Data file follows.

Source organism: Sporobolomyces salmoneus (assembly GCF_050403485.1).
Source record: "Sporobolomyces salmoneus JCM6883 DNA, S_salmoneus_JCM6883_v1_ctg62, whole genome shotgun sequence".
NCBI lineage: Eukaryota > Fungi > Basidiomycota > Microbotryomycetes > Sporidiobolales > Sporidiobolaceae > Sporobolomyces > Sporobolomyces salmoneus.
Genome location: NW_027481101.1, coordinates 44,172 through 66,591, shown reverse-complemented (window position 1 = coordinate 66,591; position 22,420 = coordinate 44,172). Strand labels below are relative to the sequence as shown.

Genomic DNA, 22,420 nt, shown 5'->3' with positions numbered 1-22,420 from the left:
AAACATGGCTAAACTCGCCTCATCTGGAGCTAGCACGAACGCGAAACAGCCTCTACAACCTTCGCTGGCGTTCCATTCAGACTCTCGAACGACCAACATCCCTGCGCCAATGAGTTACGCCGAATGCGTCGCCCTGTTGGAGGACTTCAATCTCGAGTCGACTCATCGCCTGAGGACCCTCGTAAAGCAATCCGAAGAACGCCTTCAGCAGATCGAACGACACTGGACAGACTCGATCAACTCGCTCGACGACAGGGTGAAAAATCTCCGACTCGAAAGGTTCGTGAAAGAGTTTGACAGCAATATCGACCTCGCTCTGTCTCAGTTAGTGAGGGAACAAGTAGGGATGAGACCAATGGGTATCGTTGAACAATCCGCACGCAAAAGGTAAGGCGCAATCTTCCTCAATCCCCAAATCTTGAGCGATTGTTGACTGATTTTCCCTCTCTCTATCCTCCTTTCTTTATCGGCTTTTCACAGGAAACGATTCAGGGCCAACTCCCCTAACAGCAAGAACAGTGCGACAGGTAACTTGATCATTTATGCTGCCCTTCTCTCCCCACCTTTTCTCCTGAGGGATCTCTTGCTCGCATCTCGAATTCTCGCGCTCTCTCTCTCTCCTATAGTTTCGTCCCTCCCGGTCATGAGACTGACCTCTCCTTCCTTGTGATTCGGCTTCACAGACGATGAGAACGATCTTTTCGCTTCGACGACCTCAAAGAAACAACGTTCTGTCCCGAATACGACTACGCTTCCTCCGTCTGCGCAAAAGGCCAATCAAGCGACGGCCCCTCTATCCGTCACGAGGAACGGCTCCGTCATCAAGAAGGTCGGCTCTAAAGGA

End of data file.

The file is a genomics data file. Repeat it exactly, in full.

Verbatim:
Source organism: Sporobolomyces salmoneus (assembly GCF_050403485.1).
Source record: "Sporobolomyces salmoneus JCM6883 DNA, S_salmoneus_JCM6883_v1_ctg62, whole genome shotgun sequence".
NCBI lineage: Eukaryota > Fungi > Basidiomycota > Microbotryomycetes > Sporidiobolales > Sporidiobolaceae > Sporobolomyces > Sporobolomyces salmoneus.
Genome location: NW_027481101.1, coordinates 44,172 through 66,591, shown reverse-complemented (window position 1 = coordinate 66,591; position 22,420 = coordinate 44,172). Strand labels below are relative to the sequence as shown.

Genomic DNA, 22,420 nt, shown 5'->3' with positions numbered 1-22,420 from the left:
AAACATGGCTAAACTCGCCTCATCTGGAGCTAGCACGAACGCGAAACAGCCTCTACAACCTTCGCTGGCGTTCCATTCAGACTCTCGAACGACCAACATCCCTGCGCCAATGAGTTACGCCGAATGCGTCGCCCTGTTGGAGGACTTCAATCTCGAGTCGACTCATCGCCTGAGGACCCTCGTAAAGCAATCCGAAGAACGCCTTCAGCAGATCGAACGACACTGGACAGACTCGATCAACTCGCTCGACGACAGGGTGAAAAATCTCCGACTCGAAAGGTTCGTGAAAGAGTTTGACAGCAATATCGACCTCGCTCTGTCTCAGTTAGTGAGGGAACAAGTAGGGATGAGACCAATGGGTATCGTTGAACAATCCGCACGCAAAAGGTAAGGCGCAATCTTCCTCAATCCCCAAATCTTGAGCGATTGTTGACTGATTTTCCCTCTCTCTATCCTCCTTTCTTTATCGGCTTTTCACAGGAAACGATTCAGGGCCAACTCCCCTAACAGCAAGAACAGTGCGACAGGTAACTTGATCATTTATGCTGCCCTTCTCTCCCCACCTTTTCTCCTGAGGGATCTCTTGCTCGCATCTCGAATTCTCGCGCTCTCTCTCTCTCCTATAGTTTCGTCCCTCCCGGTCATGAGACTGACCTCTCCTTCCTTGTGATTCGGCTTCACAGACGATGAGAACGATCTTTTCGCTTCGACGACCTCAAAGAAACAACGTTCTGTCCCGAATACGACTACGCTTCCTCCGTCTGCGCAAAAGGCCAATCAAGCGACGGCCCCTCTATCCGTCACGAGGAACGGCTCCGTCATCAAGAAGGTCGGCTCTAAAGGA